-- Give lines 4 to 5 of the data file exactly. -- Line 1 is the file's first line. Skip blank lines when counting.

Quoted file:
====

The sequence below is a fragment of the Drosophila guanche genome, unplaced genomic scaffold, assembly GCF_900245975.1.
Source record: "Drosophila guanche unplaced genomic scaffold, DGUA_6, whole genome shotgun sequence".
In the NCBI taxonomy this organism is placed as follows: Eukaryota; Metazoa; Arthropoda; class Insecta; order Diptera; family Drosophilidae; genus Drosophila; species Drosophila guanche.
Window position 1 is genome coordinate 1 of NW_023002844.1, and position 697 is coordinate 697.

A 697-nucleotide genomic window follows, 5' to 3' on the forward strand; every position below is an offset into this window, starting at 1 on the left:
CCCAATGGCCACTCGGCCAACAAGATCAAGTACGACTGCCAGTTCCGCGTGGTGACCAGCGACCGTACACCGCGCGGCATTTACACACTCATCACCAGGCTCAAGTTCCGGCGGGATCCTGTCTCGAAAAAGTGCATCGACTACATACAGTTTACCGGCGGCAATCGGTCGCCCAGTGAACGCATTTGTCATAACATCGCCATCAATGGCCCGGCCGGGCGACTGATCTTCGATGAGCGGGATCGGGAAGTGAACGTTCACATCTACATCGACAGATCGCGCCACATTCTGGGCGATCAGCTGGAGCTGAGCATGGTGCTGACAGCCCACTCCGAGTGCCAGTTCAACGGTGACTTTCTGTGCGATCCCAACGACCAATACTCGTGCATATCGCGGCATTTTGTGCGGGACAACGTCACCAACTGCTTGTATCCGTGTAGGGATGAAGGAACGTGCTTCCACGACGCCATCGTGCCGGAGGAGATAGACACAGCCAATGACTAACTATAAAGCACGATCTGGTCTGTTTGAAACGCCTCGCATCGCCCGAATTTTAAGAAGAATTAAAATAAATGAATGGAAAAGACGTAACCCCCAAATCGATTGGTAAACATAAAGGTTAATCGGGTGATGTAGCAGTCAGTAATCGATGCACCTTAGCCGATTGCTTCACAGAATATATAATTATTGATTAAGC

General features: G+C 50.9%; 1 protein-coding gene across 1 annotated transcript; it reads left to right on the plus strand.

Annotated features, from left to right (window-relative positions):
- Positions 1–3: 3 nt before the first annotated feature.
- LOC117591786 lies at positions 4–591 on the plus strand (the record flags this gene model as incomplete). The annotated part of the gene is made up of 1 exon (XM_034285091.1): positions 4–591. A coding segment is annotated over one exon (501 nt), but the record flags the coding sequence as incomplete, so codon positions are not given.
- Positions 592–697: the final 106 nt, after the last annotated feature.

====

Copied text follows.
Window position 1 is genome coordinate 1 of NW_023002844.1, and position 697 is coordinate 697.

A 697-nucleotide genomic window follows, 5' to 3' on the forward strand; every position below is an offset into this window, starting at 1 on the left: